I am a big fan of striking, double-take-inducing fashion, so I have been a Chromat adherent since I discovered the label in 2012. When it came time to start thinking about New York Fashion Week this year, the first brand I reached out to was Chromat, and was thrilled to receive an invite to their show at MADE Fashion Week (aka the downtown version that more and more young, creative brands are flocking to). I was pumped about the show long before I had any idea that there might be plus models involved.
Then, by the giant virtual grapevine that is social media, I heard rumblings that there would be body diversity in the show, and the anticipation grew. On the day of the show, when the music started and the first model stepped on the runway, I could not contain an excited “Yesssss!” Chromat designer Becca McCharen didn’t just include a plus size model, she opened the show with one – the striking industry veteran Denise Bidot (she’s been modeling for seven years now). The look was just as stunning as the model, with the caged hips an exaggeration of the female form.
The show continued with provocative cutouts and structures; architectural details worthy of a Guggenheim museum; and a solid monochrome palette with occasional pops of red or orange. The designs also incorporated 3D printing in various ways, from face masks to caged bustier cups to pockets adorning a sheath dress. This was the first time Chromat has utilized this technology, which blended seamlessly with the boned corsetry structures that are their mainstay.
Two other plus models, Kailee O’Sullivan and Katy Syme, also walked in the show, and the diversity did not end with the inclusion of curvier models: A variety of races, gender presentations and body types were represented by models on the runway. This is sadly all too rare during Fashion Week, which made the diverse Chromat casting even more remarkable. I especially appreciated that the designs were not toned down or covered up for models above sample size – the same type of edgy, visually arresting pieces were shown on all body types. As I said on Instagram during my post-show high, “Basically, everyone looks good in Chromat.” I think that speaks volumes of the talent of the designer.
A week after the show, I had a chance to chat with Becca McCharen about her inspiration for the collection, and the decision to include diverse models on the the runway. I left the conversation even more excited about the future of Chromat.
The creative process for the Spring/Summer 2015 Formula 15 collection was sparked by a trip to DIA:Beacon’s Sol LeWitt exhibit, where the idea of art as a sort of anarchy – open ended, and not wholly owned by any one person – led to the concept of the body as process art. Whereas last season’s Bionic Bodies collection experimented with the incorporation of technology, for Formula 15, McCharen wanted to move beyond the purely aesthetic “blinky” LED lights, and integrate tech with function. The addition of the MisFit Shine device to the Chromat designs highlighted how tech is interacting with bodies – in a way, making the body into a machine, capturing the data it generates. Visually, the additions were seamless – it wasn’t until perusing the detail shots post-runway that I noticed the devices as such. McCharen hinted that future collections will take this theme of technology’s impact further, going as far as to reframe the human body. I am intrigued, to say the least.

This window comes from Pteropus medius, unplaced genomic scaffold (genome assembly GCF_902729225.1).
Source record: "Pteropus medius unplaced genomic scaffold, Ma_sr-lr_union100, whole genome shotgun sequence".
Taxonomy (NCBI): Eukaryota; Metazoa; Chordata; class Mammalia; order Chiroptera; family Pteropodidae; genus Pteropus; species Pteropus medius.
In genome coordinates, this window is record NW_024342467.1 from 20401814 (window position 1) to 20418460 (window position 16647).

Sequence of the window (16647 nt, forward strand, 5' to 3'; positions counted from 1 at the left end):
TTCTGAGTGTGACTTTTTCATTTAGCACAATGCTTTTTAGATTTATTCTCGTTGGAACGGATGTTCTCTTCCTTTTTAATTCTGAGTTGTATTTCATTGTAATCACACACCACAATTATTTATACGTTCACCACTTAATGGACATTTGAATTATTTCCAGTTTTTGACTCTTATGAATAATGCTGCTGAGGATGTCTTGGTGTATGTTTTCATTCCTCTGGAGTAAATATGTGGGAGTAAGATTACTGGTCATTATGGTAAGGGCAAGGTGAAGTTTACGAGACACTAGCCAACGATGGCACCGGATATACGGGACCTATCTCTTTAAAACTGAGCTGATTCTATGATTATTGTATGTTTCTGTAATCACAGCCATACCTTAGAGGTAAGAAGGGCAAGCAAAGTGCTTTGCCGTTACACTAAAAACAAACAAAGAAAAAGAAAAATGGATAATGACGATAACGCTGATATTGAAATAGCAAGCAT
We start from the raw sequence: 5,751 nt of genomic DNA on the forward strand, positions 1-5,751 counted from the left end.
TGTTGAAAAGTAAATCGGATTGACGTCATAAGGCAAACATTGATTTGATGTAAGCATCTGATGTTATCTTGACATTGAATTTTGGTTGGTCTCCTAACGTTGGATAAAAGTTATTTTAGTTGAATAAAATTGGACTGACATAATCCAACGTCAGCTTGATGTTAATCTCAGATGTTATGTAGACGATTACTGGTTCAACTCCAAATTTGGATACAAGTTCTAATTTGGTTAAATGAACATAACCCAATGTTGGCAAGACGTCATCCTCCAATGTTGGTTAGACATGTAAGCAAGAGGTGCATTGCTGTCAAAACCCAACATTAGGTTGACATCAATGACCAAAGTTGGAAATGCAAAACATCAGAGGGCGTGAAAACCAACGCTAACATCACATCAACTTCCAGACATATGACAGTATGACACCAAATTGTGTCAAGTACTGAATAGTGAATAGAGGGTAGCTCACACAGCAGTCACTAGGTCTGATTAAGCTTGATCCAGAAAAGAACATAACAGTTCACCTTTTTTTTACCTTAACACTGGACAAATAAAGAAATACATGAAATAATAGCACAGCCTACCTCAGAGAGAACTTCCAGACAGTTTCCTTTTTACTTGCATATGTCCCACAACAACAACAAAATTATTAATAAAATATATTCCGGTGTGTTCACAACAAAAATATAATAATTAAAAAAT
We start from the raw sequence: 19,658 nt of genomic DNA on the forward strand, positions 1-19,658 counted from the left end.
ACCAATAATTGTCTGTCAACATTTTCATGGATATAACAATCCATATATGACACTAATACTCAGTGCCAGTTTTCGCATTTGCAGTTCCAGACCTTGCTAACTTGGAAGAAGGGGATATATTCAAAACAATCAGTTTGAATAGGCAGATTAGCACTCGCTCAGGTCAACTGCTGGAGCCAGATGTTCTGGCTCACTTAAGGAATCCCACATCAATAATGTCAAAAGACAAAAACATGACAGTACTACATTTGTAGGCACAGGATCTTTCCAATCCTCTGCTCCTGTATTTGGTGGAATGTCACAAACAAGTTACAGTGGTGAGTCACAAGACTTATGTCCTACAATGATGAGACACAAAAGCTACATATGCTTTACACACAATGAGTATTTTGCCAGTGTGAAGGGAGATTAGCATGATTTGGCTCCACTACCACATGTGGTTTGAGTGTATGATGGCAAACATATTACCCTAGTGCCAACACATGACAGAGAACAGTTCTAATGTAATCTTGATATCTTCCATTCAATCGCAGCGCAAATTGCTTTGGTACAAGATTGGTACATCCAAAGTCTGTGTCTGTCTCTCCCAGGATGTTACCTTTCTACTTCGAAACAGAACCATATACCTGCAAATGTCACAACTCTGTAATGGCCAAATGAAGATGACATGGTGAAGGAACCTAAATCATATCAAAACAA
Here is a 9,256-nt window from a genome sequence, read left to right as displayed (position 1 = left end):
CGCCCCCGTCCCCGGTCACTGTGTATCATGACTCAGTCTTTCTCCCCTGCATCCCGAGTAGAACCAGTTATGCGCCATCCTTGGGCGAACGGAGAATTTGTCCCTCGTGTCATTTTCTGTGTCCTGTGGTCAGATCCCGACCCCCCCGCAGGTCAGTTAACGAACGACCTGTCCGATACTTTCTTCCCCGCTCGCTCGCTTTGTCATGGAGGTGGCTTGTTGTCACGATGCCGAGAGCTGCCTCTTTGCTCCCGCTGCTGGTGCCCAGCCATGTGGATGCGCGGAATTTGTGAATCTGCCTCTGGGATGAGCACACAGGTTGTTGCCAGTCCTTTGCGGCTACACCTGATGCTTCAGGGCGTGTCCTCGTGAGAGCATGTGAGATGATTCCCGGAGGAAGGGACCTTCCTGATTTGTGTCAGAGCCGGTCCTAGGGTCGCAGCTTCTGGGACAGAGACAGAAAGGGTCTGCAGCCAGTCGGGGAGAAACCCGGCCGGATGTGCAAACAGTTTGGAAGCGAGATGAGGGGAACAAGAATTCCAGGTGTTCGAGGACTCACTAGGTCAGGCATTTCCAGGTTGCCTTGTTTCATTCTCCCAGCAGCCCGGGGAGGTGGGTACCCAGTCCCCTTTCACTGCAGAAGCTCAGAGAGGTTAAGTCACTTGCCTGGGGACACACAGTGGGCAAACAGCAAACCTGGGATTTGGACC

One thing has remained consistent throughout collections: Chromat has always been about armor. McCharen explained how customers consistently express how “strong and powerful” they feel in the bold pieces. That empowerment is purposeful, and part of McCharen’s goal. The inclusion of a variety of body types in the show and collection stemmed from that goal, and was very natural for McCharen. She noted that in her day to day life, there are women of all sizes, gender expressions and races, and it just makes sense to reflect that on the runway. Of runways that present only one race and body type (white and skinny), she said: “Its just not modern.”
McCharen’s message of women’s empowerment through fashion and inclusion really resonated with me. Hearing her discuss the show’s diversity as something organic – not forced or tokenizing – was refreshing. Indeed, “fashion for all” has been reflected in the Chromat philosophy from the start: McCharen has always offered custom sizes for customers outside of the straight size range (she said she’s made bustiers and bras up to a G cup). By having both straight and plus models in this season’s NYFW show, McCharen hopes to spread the word on the Chromat Curve line, which will offer the same innovative styles for a wider size range. This will include having a full range of sizes available to try on at the Chromat studios and in stores (and since I can never understate the importance of trying things on, I am beyond thrilled about this development). Chromat shot a full Curve lookbook with Denise Bidot, which should be out within the next two weeks. You can also shop all the looks from the SS15 runway right now on the Chromat website.